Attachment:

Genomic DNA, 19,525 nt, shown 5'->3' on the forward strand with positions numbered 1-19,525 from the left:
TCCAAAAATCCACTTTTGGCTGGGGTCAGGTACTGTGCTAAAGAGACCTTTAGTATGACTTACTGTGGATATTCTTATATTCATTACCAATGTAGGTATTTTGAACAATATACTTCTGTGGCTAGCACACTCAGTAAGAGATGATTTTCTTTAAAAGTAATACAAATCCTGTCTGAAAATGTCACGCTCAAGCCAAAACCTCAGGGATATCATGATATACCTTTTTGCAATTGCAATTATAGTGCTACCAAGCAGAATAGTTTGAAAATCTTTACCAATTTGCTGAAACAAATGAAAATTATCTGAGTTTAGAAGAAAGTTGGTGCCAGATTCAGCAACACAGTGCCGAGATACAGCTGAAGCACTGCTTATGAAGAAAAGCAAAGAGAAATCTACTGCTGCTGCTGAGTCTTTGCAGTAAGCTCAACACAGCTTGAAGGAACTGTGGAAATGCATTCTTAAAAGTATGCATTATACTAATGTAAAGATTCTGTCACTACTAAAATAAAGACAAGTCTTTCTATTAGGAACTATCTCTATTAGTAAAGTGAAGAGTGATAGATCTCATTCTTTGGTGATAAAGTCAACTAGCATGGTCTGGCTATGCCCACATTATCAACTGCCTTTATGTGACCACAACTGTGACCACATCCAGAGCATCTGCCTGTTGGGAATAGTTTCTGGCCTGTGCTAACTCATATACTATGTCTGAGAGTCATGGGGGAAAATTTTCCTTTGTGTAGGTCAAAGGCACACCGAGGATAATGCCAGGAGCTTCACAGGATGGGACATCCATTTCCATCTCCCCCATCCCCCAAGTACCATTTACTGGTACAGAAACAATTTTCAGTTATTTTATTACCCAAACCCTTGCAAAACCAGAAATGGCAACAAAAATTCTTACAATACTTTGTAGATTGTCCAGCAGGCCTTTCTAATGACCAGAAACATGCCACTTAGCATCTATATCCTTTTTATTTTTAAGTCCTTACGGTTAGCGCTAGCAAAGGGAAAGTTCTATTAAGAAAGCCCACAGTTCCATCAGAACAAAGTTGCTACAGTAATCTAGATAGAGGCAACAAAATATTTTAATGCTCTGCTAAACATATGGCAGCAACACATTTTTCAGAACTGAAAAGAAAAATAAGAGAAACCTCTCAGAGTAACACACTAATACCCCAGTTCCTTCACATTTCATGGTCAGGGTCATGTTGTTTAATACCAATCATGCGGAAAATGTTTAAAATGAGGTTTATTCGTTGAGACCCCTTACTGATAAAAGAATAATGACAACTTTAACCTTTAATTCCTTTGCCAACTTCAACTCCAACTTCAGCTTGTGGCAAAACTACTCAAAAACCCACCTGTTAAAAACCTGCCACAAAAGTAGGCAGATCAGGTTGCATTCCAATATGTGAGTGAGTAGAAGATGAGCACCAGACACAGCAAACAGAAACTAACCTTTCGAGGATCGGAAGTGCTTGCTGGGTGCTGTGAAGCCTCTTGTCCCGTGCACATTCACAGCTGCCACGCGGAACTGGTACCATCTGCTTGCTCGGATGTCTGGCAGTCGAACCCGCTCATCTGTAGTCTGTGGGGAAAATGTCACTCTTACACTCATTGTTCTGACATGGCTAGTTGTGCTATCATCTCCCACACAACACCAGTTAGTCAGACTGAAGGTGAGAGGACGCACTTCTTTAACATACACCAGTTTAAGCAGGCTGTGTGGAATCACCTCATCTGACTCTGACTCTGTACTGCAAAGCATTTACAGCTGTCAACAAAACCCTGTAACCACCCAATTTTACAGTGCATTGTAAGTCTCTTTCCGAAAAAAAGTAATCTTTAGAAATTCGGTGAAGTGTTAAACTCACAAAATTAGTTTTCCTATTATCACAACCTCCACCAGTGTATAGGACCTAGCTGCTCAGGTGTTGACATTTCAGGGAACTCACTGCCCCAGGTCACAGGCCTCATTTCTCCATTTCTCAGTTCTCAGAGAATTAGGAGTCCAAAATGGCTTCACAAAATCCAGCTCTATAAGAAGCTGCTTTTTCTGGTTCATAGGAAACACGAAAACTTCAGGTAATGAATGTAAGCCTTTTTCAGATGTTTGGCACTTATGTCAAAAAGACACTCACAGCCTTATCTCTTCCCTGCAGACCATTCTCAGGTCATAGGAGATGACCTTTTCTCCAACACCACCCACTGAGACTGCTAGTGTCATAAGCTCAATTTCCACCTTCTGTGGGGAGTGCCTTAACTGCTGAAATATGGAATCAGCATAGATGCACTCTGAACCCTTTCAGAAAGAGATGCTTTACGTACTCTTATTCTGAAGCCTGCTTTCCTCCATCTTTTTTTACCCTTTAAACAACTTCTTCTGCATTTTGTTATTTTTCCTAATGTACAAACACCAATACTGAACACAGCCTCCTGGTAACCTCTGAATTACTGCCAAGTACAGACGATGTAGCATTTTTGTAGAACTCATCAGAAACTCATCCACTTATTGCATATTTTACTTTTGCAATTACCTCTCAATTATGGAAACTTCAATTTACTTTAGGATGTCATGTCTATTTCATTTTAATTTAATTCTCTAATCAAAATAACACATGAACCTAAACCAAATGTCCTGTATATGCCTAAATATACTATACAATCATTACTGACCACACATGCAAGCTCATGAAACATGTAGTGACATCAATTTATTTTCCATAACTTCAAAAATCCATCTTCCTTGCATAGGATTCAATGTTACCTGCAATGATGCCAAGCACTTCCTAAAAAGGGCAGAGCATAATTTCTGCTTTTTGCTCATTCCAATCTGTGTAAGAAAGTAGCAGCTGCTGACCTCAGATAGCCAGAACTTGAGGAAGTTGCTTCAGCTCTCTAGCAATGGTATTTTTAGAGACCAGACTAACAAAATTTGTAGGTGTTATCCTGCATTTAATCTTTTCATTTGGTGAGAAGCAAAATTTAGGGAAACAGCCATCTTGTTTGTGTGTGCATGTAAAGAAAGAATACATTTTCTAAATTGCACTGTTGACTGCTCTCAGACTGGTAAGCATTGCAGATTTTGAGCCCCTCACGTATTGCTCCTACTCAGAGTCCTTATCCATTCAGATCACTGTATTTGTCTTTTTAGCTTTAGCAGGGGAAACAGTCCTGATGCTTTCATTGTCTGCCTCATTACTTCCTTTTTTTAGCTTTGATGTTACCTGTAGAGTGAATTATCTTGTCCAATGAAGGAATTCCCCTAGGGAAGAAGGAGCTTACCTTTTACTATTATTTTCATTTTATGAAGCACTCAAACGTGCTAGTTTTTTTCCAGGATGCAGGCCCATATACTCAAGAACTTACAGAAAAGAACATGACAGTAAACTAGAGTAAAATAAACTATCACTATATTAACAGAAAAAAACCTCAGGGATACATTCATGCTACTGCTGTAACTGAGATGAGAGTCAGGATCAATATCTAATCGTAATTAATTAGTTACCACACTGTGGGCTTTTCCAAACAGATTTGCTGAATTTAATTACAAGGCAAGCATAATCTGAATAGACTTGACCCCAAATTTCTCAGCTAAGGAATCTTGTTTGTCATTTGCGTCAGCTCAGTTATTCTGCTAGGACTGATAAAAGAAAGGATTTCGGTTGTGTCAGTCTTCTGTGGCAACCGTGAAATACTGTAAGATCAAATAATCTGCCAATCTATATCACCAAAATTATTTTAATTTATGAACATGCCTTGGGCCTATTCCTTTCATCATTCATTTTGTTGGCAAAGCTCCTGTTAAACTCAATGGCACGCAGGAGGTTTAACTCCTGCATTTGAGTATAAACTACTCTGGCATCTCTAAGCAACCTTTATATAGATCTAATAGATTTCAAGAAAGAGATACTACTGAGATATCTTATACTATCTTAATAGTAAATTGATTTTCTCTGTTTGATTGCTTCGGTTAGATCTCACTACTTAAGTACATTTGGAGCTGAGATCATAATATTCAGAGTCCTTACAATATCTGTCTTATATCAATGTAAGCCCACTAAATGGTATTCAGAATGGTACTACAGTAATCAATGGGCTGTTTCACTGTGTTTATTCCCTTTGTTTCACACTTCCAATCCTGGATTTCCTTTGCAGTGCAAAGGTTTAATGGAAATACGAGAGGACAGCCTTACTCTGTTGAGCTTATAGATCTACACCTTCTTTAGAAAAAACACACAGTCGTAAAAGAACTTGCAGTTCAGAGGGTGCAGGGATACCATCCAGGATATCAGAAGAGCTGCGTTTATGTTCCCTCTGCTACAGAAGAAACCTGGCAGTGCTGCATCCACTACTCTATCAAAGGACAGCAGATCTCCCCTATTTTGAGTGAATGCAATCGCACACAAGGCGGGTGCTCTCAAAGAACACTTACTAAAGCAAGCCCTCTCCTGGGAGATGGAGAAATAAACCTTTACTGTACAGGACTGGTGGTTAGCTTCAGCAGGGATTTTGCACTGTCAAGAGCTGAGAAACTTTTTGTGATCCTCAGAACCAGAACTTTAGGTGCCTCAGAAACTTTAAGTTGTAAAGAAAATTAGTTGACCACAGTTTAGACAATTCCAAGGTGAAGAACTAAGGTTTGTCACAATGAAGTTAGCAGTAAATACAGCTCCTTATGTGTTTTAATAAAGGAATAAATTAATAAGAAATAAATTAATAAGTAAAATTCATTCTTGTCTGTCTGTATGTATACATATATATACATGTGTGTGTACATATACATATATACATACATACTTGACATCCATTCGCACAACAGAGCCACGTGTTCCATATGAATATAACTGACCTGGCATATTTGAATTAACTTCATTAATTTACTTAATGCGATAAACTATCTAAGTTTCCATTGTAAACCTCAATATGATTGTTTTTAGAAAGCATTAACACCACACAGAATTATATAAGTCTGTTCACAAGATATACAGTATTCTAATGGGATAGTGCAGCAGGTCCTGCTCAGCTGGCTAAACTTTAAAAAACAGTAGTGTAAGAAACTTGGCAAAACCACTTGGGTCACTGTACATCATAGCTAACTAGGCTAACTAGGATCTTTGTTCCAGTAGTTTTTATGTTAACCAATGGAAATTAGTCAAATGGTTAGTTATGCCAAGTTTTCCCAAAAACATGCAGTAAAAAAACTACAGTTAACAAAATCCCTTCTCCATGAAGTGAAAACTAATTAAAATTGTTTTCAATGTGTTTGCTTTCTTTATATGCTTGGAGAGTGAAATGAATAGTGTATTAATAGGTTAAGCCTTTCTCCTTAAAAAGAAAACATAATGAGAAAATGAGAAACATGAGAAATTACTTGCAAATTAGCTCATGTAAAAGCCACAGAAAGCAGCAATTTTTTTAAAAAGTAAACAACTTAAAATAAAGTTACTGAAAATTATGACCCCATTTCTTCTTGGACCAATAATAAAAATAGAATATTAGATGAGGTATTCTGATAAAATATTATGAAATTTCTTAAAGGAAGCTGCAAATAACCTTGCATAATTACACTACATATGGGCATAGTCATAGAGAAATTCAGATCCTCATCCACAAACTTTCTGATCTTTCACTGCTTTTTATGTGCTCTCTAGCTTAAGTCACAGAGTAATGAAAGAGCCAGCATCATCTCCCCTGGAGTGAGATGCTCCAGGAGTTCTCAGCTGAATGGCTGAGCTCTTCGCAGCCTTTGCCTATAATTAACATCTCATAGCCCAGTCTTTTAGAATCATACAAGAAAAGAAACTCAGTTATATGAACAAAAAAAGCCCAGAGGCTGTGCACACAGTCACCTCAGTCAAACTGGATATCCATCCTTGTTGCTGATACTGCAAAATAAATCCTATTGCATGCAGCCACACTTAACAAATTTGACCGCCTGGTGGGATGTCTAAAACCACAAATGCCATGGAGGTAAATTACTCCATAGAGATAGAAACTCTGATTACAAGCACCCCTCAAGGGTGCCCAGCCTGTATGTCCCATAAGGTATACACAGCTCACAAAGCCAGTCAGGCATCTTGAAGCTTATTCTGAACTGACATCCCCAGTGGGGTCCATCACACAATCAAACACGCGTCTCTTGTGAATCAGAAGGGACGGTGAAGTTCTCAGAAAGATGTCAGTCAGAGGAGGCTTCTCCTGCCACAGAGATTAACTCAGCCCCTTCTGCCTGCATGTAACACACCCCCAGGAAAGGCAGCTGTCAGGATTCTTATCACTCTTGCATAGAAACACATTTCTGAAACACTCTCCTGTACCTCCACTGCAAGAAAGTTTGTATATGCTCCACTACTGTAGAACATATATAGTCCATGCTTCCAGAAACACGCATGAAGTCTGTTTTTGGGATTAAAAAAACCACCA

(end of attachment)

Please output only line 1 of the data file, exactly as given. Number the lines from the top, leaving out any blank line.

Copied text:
Genomic DNA, 19,525 nt, shown 5'->3' on the forward strand with positions numbered 1-19,525 from the left: